The high-ranking House Republican — who narrowly survived a shooting at a Congressional Baseball Game practice in 2017 — said he plans to continue working throughout his treatment
House Majority Leader Steve Scalise announced Tuesday that he has been "diagnosed with Multiple Myeloma, a very treatable blood cancer," and plans to keep working while he is treated.
"After a few days of not feeling like myself this past week, I had some blood work done," Scalise, 57, posted on X Tuesday. "The results uncovered some irregularities and after undergoing additional tests, I was diagnosed with Multiple Myeloma, a very treatable blood cancer."
After a few days of not feeling like myself this past week, I had some blood work done. The results uncovered some irregularities and after undergoing additional tests, I was diagnosed with Multiple Myeloma, a very treatable blood cancer.
I have now begun treatment, which will…
— Steve Scalise (@SteveScalise) August 29, 2023
He continued: "I have now begun treatment, which will continue for the next several months. I expect to work through this period and intend to return to Washington, continuing my work as Majority Leader and serving the people of Louisiana’s First Congressional District."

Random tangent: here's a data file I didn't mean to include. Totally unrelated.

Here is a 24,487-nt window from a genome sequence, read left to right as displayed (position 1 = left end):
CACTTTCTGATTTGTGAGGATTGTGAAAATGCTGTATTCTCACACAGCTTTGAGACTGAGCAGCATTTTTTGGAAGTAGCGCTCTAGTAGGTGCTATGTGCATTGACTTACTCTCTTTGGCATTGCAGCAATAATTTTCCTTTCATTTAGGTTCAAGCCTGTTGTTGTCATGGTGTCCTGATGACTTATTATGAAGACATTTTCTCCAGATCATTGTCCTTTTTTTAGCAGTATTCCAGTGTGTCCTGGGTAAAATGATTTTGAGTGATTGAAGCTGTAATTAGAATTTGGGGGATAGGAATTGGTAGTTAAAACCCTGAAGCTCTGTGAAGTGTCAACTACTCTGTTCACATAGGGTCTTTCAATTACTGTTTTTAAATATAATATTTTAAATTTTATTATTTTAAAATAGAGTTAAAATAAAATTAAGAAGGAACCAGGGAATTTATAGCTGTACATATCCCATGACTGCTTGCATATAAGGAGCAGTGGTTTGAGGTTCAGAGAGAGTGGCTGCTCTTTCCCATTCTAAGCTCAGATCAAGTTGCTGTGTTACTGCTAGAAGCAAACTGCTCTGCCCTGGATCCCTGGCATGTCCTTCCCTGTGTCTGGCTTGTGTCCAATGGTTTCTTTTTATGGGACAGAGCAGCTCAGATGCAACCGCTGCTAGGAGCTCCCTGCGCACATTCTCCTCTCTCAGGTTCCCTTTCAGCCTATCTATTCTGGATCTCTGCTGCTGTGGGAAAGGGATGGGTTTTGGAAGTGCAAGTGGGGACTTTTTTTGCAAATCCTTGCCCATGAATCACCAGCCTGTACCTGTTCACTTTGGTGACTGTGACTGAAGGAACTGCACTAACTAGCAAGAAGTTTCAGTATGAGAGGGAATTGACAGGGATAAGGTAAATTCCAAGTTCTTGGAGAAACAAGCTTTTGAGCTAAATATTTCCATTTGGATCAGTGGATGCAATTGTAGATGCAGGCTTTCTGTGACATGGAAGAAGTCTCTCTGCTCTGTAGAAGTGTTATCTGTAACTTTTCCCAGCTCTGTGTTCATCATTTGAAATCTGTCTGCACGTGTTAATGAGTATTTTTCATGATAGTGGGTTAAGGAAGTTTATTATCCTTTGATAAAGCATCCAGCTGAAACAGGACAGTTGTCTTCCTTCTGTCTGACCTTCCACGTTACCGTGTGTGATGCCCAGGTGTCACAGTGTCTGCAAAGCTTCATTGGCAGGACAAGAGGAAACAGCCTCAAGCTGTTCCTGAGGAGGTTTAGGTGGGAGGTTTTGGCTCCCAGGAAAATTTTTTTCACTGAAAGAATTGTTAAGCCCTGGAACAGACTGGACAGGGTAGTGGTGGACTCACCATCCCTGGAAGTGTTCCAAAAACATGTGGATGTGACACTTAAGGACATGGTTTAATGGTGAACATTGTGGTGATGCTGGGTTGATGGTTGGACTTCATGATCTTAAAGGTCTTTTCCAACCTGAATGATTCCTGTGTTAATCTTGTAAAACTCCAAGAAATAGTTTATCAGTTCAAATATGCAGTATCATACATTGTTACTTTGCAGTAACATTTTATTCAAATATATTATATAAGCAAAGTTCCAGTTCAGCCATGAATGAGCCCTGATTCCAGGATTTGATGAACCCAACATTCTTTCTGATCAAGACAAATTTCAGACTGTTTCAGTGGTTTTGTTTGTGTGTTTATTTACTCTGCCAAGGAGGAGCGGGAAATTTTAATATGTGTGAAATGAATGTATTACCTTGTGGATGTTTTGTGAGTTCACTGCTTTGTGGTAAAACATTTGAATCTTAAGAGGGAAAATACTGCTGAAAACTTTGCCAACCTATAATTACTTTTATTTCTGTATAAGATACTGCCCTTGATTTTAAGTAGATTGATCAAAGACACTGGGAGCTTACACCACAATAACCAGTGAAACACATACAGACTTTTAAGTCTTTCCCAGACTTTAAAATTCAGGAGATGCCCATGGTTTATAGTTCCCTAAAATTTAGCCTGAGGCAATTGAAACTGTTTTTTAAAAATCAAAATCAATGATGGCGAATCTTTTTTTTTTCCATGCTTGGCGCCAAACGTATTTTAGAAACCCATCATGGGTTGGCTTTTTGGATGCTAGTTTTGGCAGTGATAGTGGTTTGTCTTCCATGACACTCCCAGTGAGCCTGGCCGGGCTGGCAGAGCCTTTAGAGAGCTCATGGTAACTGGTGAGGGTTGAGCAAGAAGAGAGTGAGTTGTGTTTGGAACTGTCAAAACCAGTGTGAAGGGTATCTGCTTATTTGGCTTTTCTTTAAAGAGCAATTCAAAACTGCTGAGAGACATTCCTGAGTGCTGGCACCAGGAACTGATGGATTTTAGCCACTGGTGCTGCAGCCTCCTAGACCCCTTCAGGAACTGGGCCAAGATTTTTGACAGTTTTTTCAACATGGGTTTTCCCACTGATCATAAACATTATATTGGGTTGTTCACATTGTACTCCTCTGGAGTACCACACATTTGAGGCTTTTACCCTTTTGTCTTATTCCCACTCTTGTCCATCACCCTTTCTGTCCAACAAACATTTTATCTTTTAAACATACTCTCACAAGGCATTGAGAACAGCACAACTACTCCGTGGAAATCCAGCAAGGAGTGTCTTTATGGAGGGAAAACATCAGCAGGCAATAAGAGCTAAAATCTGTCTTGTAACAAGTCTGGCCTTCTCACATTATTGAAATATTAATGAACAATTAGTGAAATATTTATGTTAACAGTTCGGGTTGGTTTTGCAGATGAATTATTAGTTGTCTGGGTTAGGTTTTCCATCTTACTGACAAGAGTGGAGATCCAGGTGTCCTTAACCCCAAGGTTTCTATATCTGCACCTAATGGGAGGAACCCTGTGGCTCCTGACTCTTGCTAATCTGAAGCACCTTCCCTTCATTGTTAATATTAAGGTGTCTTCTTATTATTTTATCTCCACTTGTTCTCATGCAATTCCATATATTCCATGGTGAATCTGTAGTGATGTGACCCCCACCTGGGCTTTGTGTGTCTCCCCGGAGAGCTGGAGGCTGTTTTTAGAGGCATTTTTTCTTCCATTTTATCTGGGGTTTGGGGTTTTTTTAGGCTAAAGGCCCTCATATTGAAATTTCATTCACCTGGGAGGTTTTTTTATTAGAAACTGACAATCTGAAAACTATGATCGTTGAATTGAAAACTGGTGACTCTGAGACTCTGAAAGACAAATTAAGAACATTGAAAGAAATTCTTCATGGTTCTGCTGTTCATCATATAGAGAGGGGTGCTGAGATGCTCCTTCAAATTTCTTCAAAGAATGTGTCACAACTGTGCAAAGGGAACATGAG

"I am incredibly grateful we were able to detect this early and that this cancer is treatable," Scalise, a New Orleans representative, added. "I am thankful for my excellent medical team, and with the help of God, support of my family, friends, colleagues, and constituents, I will tackle this with the same strength and energy as I have tackled past challenges."
According to E. Anders Kolb, MD, president and CEO of The Leukemia & Lymphoma Society, multiple myeloma "is a blood cancer that affects a person’s plasma cells, which are a type of white blood cell found in the bone marrow."
"Healthy plasma cells produce antibodies, which help fight infection," Kolb says. "Unfortunately, if left untreated, myeloma cells can multiply and continue to grow in a person’s bone marrow. When left untreated, these cancer cells can limit the body’s ability to fight infection, cause kidney damage and lead to bone pain and debilitating fractures."
Kolb adds that the disease "is treatable if detected early enough. Over the years, countless treatment advances have proven effective in reducing symptoms, slowing disease progression and prolonging life while preserving a patient’s quality of life.”
In 2017, Scalise spent several months in recovery after he was shot and nearly killed while practicing for a charity GOP baseball game. He now plays an integral role in scheduling on the House floor and keeping the conference on the same page while facing a narrow majority.
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